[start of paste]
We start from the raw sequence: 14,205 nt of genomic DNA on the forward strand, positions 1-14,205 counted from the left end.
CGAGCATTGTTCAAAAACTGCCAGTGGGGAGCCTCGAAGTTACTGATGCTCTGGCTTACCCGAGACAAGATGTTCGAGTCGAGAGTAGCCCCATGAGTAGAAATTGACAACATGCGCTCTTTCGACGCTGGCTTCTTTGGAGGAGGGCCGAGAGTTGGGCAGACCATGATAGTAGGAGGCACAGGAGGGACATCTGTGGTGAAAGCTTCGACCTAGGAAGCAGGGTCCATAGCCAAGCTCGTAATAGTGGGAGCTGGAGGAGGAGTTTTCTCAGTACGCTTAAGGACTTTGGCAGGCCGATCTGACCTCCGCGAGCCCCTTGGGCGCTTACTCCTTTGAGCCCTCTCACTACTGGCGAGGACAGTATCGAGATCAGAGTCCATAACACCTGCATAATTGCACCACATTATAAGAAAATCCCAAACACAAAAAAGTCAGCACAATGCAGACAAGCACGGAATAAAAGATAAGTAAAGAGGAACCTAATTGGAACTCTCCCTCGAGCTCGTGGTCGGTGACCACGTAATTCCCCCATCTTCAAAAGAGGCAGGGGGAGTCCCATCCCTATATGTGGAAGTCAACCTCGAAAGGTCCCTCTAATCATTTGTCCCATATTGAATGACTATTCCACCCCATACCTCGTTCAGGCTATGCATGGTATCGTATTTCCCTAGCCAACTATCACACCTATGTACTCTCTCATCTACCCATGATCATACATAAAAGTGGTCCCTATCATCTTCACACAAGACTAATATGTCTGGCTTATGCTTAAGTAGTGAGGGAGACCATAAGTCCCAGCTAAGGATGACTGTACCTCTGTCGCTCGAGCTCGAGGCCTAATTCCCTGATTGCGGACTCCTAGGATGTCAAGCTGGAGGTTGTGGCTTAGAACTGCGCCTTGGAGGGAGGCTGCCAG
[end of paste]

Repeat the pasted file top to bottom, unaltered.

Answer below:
We start from the raw sequence: 14,205 nt of genomic DNA on the forward strand, positions 1-14,205 counted from the left end.
CGAGCATTGTTCAAAAACTGCCAGTGGGGAGCCTCGAAGTTACTGATGCTCTGGCTTACCCGAGACAAGATGTTCGAGTCGAGAGTAGCCCCATGAGTAGAAATTGACAACATGCGCTCTTTCGACGCTGGCTTCTTTGGAGGAGGGCCGAGAGTTGGGCAGACCATGATAGTAGGAGGCACAGGAGGGACATCTGTGGTGAAAGCTTCGACCTAGGAAGCAGGGTCCATAGCCAAGCTCGTAATAGTGGGAGCTGGAGGAGGAGTTTTCTCAGTACGCTTAAGGACTTTGGCAGGCCGATCTGACCTCCGCGAGCCCCTTGGGCGCTTACTCCTTTGAGCCCTCTCACTACTGGCGAGGACAGTATCGAGATCAGAGTCCATAACACCTGCATAATTGCACCACATTATAAGAAAATCCCAAACACAAAAAAGTCAGCACAATGCAGACAAGCACGGAATAAAAGATAAGTAAAGAGGAACCTAATTGGAACTCTCCCTCGAGCTCGTGGTCGGTGACCACGTAATTCCCCCATCTTCAAAAGAGGCAGGGGGAGTCCCATCCCTATATGTGGAAGTCAACCTCGAAAGGTCCCTCTAATCATTTGTCCCATATTGAATGACTATTCCACCCCATACCTCGTTCAGGCTATGCATGGTATCGTATTTCCCTAGCCAACTATCACACCTATGTACTCTCTCATCTACCCATGATCATACATAAAAGTGGTCCCTATCATCTTCACACAAGACTAATATGTCTGGCTTATGCTTAAGTAGTGAGGGAGACCATAAGTCCCAGCTAAGGATGACTGTACCTCTGTCGCTCGAGCTCGAGGCCTAATTCCCTGATTGCGGACTCCTAGGATGTCAAGCTGGAGGTTGTGGCTTAGAACTGCGCCTTGGAGGGAGGCTGCCAG